Can you think of anything that was cool in the 80s and 90s that isn’t cool now?
Yeah… me neither.
How about the 60s and 70s?
Ok, so maybe the oversized pastel suits and leg warmers of the 80s weren’t a great idea. And maybe the massive Jnco jeans and neon windbreakers of the 90s didn’t age well. But whenever a Boomer tries to poke fun at Millennials, you remind them about the full-body vinyl suits, bell bottoms and neon everything they used to wear.
For each generation, there are plenty of things that go out of style with time. From our sense in fashion, to our preferred entertainment, things just change. Another thing that changes from generation to generation is also the unique issues we face, like drug use. Some substances do remain popular, even if they may be less or more prominent over time. However, with each generation, there seems to be a drug of choice that is unique to the age group.
So what is the drug of choice for your generation?
First things first, we should clarify who exactly qualifies to be part of each generation. The National Survey on Drug Use and Health (NSDUH) has been studying the drug habits of Americans since the 1970s. For this article, we are going to use the parameters they’ve established for each age group:
- Baby Boomers– born 1943-1962
- Generation X– born 1963-1982
- Millennials– born 1983-2002
This survey also tells us what age at which each generation used various drugs the most.
Baby boomers are associated with a rejection or redefinition of traditional values. In Europe and North America, boomers are widely associated with privilege because many grew up in a time of widespread government subsidies in post-war housing and education. Baby boomers were to receive peak levels of income and were amongst the first to grow up with a genuine belief that the world would get better in the future.
At its peak, over 80% of Baby Boomers used alcohol, making it the most commonly used drug of this generation. Baby Boomers also started their alcohol use at a younger age, with most of this age group picking up the drink at just 19 years old. Luckily, Baby Boomers were also born shortly after the creation of 12 Step recovery programs for alcohol addiction.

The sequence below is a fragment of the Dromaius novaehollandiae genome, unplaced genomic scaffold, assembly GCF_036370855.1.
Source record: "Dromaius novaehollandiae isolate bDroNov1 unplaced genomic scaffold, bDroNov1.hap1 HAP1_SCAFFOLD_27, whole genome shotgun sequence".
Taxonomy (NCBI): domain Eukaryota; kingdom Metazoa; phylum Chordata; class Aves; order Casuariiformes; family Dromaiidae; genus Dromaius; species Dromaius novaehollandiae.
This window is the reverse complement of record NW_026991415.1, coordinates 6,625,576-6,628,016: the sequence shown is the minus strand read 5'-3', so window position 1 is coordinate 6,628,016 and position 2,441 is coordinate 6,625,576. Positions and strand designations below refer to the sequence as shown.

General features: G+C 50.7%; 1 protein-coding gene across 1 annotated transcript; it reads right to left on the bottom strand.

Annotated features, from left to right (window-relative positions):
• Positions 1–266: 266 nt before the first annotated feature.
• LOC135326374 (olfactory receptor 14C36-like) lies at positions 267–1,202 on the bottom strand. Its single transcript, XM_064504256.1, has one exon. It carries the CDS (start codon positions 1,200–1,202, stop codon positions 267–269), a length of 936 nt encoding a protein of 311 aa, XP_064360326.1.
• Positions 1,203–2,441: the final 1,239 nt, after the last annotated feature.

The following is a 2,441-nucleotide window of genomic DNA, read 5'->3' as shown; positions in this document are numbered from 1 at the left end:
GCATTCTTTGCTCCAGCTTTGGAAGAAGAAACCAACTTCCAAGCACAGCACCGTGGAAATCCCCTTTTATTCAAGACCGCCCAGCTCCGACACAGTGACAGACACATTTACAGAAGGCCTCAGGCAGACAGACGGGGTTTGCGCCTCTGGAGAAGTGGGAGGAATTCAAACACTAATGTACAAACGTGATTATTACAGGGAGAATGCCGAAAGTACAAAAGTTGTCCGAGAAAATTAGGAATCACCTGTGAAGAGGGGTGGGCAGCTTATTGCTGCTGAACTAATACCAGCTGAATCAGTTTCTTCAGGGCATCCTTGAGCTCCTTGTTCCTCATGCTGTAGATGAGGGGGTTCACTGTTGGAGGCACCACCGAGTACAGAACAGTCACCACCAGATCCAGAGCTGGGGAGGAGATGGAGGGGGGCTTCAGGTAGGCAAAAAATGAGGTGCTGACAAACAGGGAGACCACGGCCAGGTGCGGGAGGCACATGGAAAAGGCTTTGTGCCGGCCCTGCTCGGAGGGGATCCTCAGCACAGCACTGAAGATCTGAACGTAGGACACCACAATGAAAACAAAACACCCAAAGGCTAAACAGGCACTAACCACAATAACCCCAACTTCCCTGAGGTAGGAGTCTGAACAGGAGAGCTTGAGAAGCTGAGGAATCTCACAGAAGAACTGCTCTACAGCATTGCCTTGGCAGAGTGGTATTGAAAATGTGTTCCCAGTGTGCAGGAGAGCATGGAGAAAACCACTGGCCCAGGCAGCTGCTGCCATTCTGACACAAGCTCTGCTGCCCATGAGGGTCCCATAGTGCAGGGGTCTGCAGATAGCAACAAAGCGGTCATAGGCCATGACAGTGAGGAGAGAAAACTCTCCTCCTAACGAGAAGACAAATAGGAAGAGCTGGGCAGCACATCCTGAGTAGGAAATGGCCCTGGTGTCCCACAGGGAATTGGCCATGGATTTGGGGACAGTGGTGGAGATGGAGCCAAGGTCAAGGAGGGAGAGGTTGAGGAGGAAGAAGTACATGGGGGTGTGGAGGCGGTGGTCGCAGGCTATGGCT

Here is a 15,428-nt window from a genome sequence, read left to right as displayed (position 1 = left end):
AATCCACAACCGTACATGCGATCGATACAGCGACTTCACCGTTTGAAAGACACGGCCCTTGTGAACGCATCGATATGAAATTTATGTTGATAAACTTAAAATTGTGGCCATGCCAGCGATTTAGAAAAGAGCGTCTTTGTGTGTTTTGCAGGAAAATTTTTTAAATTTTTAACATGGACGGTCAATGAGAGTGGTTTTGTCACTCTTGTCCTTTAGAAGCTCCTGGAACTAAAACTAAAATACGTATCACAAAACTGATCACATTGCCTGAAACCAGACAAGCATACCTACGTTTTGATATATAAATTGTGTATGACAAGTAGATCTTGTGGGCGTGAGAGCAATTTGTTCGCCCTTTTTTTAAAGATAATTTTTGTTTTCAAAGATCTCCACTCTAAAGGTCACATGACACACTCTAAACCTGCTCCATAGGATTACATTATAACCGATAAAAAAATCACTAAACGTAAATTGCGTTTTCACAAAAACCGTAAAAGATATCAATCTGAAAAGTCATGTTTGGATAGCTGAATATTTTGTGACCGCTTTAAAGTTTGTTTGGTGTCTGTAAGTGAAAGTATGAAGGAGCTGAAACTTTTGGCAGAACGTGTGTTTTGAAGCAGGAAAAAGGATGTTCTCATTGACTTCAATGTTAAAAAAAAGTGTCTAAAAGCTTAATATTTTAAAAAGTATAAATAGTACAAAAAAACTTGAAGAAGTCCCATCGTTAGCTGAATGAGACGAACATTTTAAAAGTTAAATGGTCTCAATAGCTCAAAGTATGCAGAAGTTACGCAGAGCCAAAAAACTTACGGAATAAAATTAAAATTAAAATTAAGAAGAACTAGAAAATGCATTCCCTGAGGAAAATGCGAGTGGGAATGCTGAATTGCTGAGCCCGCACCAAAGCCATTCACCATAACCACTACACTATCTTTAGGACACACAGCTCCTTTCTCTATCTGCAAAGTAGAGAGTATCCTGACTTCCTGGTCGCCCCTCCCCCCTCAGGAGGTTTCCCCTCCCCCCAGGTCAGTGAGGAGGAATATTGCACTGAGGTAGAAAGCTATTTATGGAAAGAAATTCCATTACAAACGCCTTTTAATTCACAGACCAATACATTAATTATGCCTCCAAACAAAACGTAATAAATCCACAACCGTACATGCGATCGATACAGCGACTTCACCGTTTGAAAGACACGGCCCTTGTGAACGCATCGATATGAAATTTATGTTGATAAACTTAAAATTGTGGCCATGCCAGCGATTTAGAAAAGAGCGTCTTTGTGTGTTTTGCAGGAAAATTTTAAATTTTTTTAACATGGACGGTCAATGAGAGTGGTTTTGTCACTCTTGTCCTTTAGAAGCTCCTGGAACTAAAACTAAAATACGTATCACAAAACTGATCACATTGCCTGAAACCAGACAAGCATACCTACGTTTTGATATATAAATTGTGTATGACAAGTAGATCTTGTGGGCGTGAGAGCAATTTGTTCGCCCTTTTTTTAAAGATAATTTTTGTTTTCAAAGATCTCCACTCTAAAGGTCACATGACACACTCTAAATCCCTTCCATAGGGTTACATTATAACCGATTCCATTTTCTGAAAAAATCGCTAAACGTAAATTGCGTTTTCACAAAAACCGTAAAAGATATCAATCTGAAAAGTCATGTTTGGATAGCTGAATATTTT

This one doesn’t really come as much of a surprise, seeing as how this generation lived through the 60s. With a 50% rate of use among Boomers, marijuana use was actually higher with this generation than the two that came after it. Typically, marijuana use peaked between age 18-20.
Other drugs that Baby Boomers used more than both Gen X and Millennials were stimulants. Most stimulant use plateaued at age 22, and up to 12% of Boomers used them. However, we should also note that this is the post-WWII generation when amphetamines were considered a harmless treatment for depression.
Almost 10% of all Boomers abused sedatives. This ends up being around three times more than Gen X, and 10 times more than Millennials. This was at a peak age of 20 years old. Luckily, this trend of drug abuse has yet to regain serious popularity. Again, this is also back when drugs like barbiturates were frequently prescribed for anxiety and insomnia.
Gen X has also been called the “MTV Generation” as a reference to the music video channel that exploded into popularity at the time. This generation has been called cynical and slackers, while they also thrived off of punk, heavy metal, grunge and hip-hop. Authors have also written that the small businesses and the entrepreneurial spirit that Gen Xers embody have become one of the most popular institutions in America.
The use of alcohol did not skip a generation with Gen Xers. Over 80% of this age group used alcohol at its peak, with most of that alcohol use peaking for those around the age of 22.